Preparing the Plan

Crises and catastrophes can strike without warning. Impulsive acts of violence or natural disasters can easily set off a wave of panic. It’s especially true on a school or university campus, where thousands of students are likely to be looking to administrators for guidance on where to go and what to do.
For years, school security advocates have warned educators and administrators: Every school needs to create an emergency preparedness plan; staff members must be thoroughly informed about its contents and trained regularly about their responsibilities in a crisis; and the plan should be continually updated as events and conditions warrant.
In “Practical Information on Crisis Planning: A Guide for Schools and Communities,” the U.S. Department Of Education’s Office of Safe and Drug-Free Schools sums up the vital need for schools to have an updated emergency management plan in place.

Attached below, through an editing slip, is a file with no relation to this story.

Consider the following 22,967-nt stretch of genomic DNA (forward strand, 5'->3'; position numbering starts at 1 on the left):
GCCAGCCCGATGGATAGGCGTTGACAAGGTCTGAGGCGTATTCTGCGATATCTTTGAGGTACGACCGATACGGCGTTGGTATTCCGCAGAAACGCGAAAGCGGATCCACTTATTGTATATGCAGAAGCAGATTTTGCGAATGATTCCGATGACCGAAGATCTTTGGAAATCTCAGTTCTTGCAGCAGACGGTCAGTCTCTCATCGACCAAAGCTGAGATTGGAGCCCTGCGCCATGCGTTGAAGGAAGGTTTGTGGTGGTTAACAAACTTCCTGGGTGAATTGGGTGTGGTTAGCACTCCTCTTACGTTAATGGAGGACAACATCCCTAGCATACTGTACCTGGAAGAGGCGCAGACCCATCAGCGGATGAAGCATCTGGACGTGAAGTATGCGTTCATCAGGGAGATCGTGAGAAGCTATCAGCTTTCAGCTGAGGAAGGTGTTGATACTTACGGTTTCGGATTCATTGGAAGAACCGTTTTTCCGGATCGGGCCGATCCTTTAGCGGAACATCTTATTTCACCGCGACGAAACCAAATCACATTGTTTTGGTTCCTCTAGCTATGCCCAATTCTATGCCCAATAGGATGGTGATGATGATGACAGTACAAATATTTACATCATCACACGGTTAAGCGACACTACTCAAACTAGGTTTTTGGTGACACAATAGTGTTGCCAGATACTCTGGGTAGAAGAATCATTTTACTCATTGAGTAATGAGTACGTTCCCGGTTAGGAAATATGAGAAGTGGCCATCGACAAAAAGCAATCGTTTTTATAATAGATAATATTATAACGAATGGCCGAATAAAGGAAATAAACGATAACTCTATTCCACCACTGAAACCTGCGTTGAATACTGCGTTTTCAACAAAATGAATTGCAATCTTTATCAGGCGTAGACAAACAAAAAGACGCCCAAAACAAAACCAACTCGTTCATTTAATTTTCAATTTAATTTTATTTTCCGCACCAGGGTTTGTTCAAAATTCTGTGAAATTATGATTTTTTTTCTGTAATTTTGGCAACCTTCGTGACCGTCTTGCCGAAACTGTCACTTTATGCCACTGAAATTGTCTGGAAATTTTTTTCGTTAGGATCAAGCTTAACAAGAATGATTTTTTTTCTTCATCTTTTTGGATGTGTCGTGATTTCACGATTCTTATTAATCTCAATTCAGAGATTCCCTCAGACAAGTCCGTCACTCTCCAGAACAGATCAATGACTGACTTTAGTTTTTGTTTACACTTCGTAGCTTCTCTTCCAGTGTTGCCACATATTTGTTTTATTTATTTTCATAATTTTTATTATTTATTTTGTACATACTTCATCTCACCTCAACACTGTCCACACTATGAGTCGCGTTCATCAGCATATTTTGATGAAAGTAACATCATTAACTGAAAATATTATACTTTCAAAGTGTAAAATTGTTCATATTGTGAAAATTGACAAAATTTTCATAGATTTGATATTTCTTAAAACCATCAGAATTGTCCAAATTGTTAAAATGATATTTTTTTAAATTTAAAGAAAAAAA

“Teachers and staff must know how to help their students through a crisis and return them home safely,” the guide says. “Knowing what to do when faced with a crisis can be the difference between calm and chaos, between courage and fear, between life and death.”
For the most part, schools and universities have received the message. The Government Accountability Office (GAO) estimates that 95 percent of all districts have written emergency management plans. But the Virginia Tech massacre demonstrates the difference between having a plan and having the right plan. Communities across the nation look at the safety on the nearby campuses and ask: How would we have responded? Are there flaws in our crisis plans? How can we improve our emergency preparedness?
Each education institution has to answer those questions for itself. Government agencies and school security experts can provide direction, but an emergency management plan has to reflect the specific conditions and culture of an individual campus.